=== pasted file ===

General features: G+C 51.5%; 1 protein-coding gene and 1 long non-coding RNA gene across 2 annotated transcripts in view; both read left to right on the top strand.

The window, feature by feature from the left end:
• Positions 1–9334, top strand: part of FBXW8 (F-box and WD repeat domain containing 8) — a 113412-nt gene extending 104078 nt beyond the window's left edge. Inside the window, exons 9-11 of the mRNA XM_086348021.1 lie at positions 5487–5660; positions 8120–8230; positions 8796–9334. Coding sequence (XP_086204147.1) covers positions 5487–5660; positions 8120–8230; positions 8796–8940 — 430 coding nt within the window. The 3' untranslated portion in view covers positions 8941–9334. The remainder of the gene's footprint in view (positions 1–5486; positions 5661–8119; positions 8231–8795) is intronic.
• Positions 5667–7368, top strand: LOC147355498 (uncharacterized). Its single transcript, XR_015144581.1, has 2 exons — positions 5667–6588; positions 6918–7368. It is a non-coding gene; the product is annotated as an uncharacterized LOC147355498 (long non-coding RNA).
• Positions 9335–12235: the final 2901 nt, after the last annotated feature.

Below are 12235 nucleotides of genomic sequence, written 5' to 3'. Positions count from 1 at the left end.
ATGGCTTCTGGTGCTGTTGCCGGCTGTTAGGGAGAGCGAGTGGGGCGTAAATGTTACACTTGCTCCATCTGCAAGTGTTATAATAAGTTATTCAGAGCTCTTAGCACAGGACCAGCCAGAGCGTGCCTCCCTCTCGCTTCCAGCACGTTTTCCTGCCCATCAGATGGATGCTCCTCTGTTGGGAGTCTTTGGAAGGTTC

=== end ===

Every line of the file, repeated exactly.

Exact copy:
General features: G+C 51.5%; 1 protein-coding gene and 1 long non-coding RNA gene across 2 annotated transcripts in view; both read left to right on the top strand.

The window, feature by feature from the left end:
• Positions 1–9334, top strand: part of FBXW8 (F-box and WD repeat domain containing 8) — a 113412-nt gene extending 104078 nt beyond the window's left edge. Inside the window, exons 9-11 of the mRNA XM_086348021.1 lie at positions 5487–5660; positions 8120–8230; positions 8796–9334. Coding sequence (XP_086204147.1) covers positions 5487–5660; positions 8120–8230; positions 8796–8940 — 430 coding nt within the window. The 3' untranslated portion in view covers positions 8941–9334. The remainder of the gene's footprint in view (positions 1–5486; positions 5661–8119; positions 8231–8795) is intronic.
• Positions 5667–7368, top strand: LOC147355498 (uncharacterized). Its single transcript, XR_015144581.1, has 2 exons — positions 5667–6588; positions 6918–7368. It is a non-coding gene; the product is annotated as an uncharacterized LOC147355498 (long non-coding RNA).
• Positions 9335–12235: the final 2901 nt, after the last annotated feature.

Below are 12235 nucleotides of genomic sequence, written 5' to 3'. Positions count from 1 at the left end.
ATGGCTTCTGGTGCTGTTGCCGGCTGTTAGGGAGAGCGAGTGGGGCGTAAATGTTACACTTGCTCCATCTGCAAGTGTTATAATAAGTTATTCAGAGCTCTTAGCACAGGACCAGCCAGAGCGTGCCTCCCTCTCGCTTCCAGCACGTTTTCCTGCCCATCAGATGGATGCTCCTCTGTTGGGAGTCTTTGGAAGGTTC